The supple braids can be very good in PVA bags as they can wind neatly inside the bag with little problems. However on their own, they tangle very easily during the cast. Stiff Fluorocarbon lines are great in clear waters, fished over almost any flat bottom of clay, silt, sand or gravel. They hide well and are relatively tangle-free. There downfall is they are wiry and brittle, and as a result, may lift up off the bottom causing a bad presentation of the rig.

 

Are long hooklinks better for catching the bigger carp?

Any length of hooklink can catch big carp but it really depends on the specific baiting situation. You need to suit the hooklink length to the situation. For example, if fishing to a tight bait presentation, such as spodding accurately to a marker float, then I generally believe that shorter hooklinks are best. This is because carp won't be moving around much when feeding, thus a short link helps to set the hook point quickly.

If using a long length then the fish needs to move further before the hook sets, but why would they move when there's tons of bait all around them! Conversely, a longer hooklink might work better in weed. I wouldn't chuck tons of bait into weed beds directly and therefore there would be less free offerings around. The carp are hopefully moving through the weed searching for my single, smelly hookbait. Once taken the fish move away in search of another food item, and this constant movement means my long hooklink can work well for this fishing situation.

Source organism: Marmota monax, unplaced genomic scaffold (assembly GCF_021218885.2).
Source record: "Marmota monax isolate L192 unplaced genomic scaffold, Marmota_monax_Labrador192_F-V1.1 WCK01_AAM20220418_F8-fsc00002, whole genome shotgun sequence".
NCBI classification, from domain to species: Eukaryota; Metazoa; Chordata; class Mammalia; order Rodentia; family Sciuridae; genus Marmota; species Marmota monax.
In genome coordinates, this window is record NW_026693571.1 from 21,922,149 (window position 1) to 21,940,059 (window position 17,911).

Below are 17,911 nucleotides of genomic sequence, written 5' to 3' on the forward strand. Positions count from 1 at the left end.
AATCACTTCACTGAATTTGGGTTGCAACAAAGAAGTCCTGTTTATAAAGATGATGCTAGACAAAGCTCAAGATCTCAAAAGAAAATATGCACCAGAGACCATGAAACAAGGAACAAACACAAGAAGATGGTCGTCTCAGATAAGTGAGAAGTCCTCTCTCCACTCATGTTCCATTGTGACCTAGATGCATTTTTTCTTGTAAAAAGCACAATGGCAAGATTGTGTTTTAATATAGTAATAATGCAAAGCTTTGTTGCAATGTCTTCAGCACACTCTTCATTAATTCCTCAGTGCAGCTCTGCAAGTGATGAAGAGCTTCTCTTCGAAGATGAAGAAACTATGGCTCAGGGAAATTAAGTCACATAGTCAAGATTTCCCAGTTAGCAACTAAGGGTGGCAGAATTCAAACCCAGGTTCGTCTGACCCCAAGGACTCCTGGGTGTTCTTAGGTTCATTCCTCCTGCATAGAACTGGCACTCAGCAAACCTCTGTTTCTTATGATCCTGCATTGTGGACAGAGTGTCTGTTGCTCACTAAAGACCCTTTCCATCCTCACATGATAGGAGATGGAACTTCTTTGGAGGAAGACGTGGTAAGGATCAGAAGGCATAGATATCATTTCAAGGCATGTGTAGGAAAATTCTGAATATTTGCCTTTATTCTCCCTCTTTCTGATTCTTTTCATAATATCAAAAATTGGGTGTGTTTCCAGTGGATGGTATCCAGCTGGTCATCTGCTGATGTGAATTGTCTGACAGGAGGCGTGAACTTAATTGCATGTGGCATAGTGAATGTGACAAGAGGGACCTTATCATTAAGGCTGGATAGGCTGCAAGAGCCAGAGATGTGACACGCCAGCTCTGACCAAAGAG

As a sidenote, why I would use longer hooklinks in weed. It is because I feel it has other benefits. It also may help with potential tangles. The lead will drop down through a shallow weed patch helping to hide it, but the hooklink will hold further above the weed so limiting the potential for the hook point to catch on any weed strands.


Is it worth creating carp rigs with camouflage components?

Depends on how complex you intend to make your rigs. In most cases, I would opt for a basic carp rig with good hooking potential. However for some rig-shy carp, you may benefit from using a rig made up from a good flurocarbon link instead. This is much more simpler than trying to conceal a rig's components.

If you are still sold on doing the camouflage thing, then maybe think about creating a rig which conceals its components. One way is to mask the shank of the hook. You could cover it by threading on soft bait like corn or bread. I have used those fake rubber worms to cover the hook shank. The advantage here is that a carp may also be attracted to the "worm" as well as the hookbait itself!

Another trick I've used before is to balance the hookbait boilie so it's buoyant and sits above the hook as the rig itself lies on the lake bed. As a carp passes over, the bait conceals the hook rather than it lying on the bottom where it would be visible by the side of the hook.

Tubing can also be used to blend in with the colour of the lake bed, however if it's not exact, it could end up more visible than using the line. I would think more about using a good fluorocarbon line instead.